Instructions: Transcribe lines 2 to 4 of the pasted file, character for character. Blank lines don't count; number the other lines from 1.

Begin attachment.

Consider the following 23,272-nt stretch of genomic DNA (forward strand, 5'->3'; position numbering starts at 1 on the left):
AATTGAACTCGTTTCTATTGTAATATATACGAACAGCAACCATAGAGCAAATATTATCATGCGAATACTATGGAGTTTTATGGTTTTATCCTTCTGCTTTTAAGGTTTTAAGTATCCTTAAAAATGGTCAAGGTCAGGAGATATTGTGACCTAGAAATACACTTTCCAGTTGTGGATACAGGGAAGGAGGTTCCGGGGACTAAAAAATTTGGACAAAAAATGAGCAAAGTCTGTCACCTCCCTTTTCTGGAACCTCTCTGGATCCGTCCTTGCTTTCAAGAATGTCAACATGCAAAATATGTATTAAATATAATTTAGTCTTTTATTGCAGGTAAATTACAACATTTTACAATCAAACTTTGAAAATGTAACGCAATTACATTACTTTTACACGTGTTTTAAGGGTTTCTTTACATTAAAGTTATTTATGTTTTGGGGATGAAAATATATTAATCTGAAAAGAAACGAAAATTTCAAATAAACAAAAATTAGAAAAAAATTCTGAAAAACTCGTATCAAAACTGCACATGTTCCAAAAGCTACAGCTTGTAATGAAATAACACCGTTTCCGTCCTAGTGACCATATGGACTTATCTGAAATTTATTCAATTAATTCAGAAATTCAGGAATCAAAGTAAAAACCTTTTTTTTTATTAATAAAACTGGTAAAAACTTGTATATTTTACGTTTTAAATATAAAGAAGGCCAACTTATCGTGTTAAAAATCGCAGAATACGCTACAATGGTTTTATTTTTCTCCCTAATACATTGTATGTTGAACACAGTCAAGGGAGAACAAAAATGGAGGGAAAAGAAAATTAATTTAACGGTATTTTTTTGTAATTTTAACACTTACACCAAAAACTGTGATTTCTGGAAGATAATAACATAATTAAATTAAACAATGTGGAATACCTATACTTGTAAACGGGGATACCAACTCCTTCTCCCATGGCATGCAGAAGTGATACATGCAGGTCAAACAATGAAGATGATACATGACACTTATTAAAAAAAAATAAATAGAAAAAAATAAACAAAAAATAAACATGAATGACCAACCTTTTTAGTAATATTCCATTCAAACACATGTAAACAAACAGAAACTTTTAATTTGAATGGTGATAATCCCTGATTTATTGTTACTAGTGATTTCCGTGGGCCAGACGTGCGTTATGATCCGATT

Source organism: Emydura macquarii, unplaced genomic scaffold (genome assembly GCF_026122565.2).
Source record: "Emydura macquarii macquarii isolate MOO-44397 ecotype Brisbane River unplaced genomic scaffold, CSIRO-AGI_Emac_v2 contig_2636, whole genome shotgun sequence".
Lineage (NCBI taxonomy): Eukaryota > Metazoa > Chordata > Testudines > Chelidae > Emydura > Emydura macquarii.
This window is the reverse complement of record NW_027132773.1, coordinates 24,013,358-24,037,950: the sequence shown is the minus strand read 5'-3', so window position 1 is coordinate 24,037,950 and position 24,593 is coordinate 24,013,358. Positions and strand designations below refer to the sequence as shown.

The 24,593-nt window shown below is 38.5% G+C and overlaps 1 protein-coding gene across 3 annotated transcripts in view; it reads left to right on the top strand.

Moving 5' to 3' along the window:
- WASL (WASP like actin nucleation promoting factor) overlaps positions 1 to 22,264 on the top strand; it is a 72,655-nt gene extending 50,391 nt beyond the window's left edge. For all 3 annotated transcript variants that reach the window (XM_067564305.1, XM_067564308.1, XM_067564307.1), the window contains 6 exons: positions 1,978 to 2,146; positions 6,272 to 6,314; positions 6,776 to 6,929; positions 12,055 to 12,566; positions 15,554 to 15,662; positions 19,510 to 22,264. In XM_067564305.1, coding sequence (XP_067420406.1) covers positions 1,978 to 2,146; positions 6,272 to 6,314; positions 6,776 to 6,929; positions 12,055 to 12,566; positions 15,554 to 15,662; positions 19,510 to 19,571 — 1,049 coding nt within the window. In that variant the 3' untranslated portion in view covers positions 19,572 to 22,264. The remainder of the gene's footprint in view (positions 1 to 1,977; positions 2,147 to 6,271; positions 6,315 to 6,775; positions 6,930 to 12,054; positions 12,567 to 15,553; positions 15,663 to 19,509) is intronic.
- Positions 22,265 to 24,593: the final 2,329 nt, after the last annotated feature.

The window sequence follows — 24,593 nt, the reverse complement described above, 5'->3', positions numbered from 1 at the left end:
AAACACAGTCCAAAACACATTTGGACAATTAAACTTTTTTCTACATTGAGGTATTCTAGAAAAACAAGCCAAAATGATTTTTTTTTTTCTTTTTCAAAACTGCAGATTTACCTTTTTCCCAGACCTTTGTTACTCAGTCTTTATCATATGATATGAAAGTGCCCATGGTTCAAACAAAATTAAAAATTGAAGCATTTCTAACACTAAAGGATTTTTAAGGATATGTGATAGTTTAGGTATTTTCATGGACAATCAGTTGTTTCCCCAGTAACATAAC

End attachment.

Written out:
AATTGAACTCGTTTCTATTGTAATATATACGAACAGCAACCATAGAGCAAATATTATCATGCGAATACTATGGAGTTTTATGGTTTTATCCTTCTGCTTTTAAGGTTTTAAGTATCCTTAAAAATGGTCAAGGTCAGGAGATATTGTGACCTAGAAATACACTTTCCAGTTGTGGATACAGGGAAGGAGGTTCCGGGGACTAAAAAATTTGGACAAAAAATGAGCAAAGTCTGTCACCTCCCTTTTCTGGAACCTCTCTGGATCCGTCCTTGCTTTCAAGAATGTCAACATGCAAAATATGTATTAAATATAATTTAGTCTTTTATTGCAGGTAAATTACAACATTTTACAATCAAACTTTGAAAATGTAACGCAATTACATTACTTTTACACGTGTTTTAAGGGTTTCTTTACATTAAAGTTATTTATGTTTTGGGGATGAAAATATATTAATCTGAAAAGAAACGAAAATTTCAAATAAACAAAAATTAGAAAAAAATTCTGAAAAACTCGTATCAAAACTGCACATGTTCCAAAAGCTACAGCTTGTAATGAAATAACACCGTTTCCGTCCTAGTGACCATATGGACTTATCTGAAATTTATTCAATTAATTCAGAAATTCAGGAATCAAAGTAAAAACCTTTTTTTTTATTAATAAAACTGGTAAAAACTTGTATATTTTACGTTTTAAATATAAAGAAGGCCAACTTATCGTGTTAAAAATCGCAGAATACGCTACAATGGTTTTATTTTTCTCCCTAATACATTGTATGTTGAACACAGTCAAGGGAGAACAAAAATGGAGGGAAAAGAAAATTAATTTAACGGTATTTTTTTGTAATTTTAACACTTACACCAAAAACTGTGATTTCTGGAAGATAATAACATAATTAAATTAAACAATGTGGAATACCTATACTTGTAAACGGGGATACCAACTCCTTCTCCCATGGCATGCAGAAGTGATACATGCAGGTCAAACAATGAAGATGATACATGACACTTATTAAAAAAAAATAAATAGAAAAAAATAAACAAAAAATAAACATGAATGACCAACCTTTTTAGTAATATTCCATTCAAACACATGTAAACAAACAGAAACTTTTAATTTGAATGGTGATAATCCCTGATTTATTGTTACTAGTGATTTCCGTGGGCCAGACGTGCGTTATGATCCGATT

Source organism: Emydura macquarii, unplaced genomic scaffold (genome assembly GCF_026122565.2).
Source record: "Emydura macquarii macquarii isolate MOO-44397 ecotype Brisbane River unplaced genomic scaffold, CSIRO-AGI_Emac_v2 contig_2636, whole genome shotgun sequence".